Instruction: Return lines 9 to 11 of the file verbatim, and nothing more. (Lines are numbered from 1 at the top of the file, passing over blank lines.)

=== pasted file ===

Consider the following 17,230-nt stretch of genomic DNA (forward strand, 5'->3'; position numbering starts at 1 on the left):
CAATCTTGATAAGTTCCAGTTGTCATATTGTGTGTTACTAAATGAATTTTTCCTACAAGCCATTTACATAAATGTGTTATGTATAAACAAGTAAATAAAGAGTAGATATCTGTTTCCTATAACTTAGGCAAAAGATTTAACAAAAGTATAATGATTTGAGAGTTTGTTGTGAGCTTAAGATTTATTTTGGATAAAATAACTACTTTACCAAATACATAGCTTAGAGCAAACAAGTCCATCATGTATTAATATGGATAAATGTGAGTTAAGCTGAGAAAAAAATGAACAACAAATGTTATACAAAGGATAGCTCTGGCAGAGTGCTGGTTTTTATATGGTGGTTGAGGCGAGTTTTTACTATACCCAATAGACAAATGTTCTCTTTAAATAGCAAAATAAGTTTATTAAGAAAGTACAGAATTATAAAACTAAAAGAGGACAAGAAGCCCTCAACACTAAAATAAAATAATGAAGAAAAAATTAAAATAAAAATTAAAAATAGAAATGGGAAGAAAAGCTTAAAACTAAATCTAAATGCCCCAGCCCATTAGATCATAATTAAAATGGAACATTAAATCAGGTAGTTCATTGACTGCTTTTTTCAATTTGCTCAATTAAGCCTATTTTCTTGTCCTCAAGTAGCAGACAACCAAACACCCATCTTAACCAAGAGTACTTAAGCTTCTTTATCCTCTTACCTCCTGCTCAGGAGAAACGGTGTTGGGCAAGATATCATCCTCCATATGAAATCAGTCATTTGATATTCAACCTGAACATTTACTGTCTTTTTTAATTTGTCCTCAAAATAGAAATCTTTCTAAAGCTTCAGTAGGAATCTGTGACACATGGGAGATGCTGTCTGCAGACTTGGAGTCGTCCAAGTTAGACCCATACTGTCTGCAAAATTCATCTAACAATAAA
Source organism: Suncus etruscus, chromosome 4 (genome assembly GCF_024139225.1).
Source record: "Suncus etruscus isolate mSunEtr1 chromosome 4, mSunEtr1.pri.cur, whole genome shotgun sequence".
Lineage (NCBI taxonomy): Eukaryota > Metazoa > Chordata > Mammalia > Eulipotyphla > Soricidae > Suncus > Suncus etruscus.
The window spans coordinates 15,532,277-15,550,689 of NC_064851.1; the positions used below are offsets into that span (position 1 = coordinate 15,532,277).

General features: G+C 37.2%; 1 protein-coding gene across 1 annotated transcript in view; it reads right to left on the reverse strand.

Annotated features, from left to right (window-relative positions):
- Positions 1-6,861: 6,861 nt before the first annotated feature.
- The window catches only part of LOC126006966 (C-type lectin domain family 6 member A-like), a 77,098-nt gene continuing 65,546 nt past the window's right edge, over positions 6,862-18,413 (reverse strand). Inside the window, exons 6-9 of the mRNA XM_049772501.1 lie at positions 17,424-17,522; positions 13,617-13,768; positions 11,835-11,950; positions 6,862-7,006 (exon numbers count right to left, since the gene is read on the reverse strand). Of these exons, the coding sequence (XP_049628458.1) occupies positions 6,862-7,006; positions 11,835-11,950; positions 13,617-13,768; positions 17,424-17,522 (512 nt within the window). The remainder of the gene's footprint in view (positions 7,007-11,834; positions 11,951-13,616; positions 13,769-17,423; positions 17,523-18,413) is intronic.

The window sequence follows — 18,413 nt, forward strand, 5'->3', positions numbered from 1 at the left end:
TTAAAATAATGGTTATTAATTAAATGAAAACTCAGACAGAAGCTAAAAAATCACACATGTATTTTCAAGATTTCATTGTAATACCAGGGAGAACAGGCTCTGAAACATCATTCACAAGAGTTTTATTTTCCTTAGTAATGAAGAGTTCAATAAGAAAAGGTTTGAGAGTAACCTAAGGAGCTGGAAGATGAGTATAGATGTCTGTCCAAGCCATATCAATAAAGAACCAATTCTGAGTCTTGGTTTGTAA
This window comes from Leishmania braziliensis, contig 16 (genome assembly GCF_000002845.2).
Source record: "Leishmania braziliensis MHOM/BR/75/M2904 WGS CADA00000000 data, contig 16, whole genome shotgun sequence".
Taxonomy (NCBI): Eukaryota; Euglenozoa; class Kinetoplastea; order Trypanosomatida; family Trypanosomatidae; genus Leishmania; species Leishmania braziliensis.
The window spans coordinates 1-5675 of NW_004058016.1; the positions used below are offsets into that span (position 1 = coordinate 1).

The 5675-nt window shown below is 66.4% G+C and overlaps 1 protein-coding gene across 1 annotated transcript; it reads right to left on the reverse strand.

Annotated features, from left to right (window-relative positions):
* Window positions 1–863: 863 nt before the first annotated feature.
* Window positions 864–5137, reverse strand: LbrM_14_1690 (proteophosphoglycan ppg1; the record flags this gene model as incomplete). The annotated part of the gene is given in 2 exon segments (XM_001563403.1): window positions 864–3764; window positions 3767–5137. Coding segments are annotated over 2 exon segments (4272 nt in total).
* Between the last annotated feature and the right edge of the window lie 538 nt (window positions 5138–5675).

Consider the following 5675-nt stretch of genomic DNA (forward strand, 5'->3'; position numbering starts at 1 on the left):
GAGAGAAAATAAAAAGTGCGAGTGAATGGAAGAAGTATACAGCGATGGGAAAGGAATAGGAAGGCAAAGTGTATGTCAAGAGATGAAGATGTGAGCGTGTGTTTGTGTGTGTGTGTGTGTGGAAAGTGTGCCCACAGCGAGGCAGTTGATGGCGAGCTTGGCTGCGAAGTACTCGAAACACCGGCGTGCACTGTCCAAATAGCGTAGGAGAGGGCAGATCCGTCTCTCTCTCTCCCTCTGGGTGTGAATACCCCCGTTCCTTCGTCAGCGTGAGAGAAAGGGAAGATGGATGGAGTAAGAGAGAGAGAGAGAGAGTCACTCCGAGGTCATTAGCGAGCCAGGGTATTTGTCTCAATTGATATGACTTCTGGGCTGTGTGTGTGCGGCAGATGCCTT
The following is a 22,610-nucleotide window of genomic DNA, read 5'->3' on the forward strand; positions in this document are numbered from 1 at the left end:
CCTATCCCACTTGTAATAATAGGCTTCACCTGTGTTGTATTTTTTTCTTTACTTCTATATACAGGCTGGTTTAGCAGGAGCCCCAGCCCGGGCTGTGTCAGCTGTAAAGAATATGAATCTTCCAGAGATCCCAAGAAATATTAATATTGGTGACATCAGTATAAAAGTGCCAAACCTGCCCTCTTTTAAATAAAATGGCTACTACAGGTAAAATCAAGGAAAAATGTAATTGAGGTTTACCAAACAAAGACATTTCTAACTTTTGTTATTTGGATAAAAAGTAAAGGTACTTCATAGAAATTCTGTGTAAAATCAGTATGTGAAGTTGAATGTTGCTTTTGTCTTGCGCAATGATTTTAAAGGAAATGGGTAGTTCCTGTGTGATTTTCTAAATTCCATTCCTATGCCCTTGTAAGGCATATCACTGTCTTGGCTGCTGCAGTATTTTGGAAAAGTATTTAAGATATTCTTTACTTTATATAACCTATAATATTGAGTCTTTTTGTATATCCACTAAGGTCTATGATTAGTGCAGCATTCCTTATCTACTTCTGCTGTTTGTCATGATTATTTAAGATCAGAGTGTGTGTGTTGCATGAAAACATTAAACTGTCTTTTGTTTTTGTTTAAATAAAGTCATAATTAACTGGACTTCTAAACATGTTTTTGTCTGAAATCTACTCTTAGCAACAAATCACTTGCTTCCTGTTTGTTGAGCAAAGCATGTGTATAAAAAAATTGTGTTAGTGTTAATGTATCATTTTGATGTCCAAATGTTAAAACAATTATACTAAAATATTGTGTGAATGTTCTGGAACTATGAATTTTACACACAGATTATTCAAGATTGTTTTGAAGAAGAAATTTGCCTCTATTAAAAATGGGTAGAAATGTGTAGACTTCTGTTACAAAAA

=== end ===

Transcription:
- Positions 1-6,861: 6,861 nt before the first annotated feature.
- The window catches only part of LOC126006966 (C-type lectin domain family 6 member A-like), a 77,098-nt gene continuing 65,546 nt past the window's right edge, over positions 6,862-18,413 (reverse strand). Inside the window, exons 6-9 of the mRNA XM_049772501.1 lie at positions 17,424-17,522; positions 13,617-13,768; positions 11,835-11,950; positions 6,862-7,006 (exon numbers count right to left, since the gene is read on the reverse strand). Of these exons, the coding sequence (XP_049628458.1) occupies positions 6,862-7,006; positions 11,835-11,950; positions 13,617-13,768; positions 17,424-17,522 (512 nt within the window). The remainder of the gene's footprint in view (positions 7,007-11,834; positions 11,951-13,616; positions 13,769-17,423; positions 17,523-18,413) is intronic.

The window sequence follows — 18,413 nt, forward strand, 5'->3', positions numbered from 1 at the left end: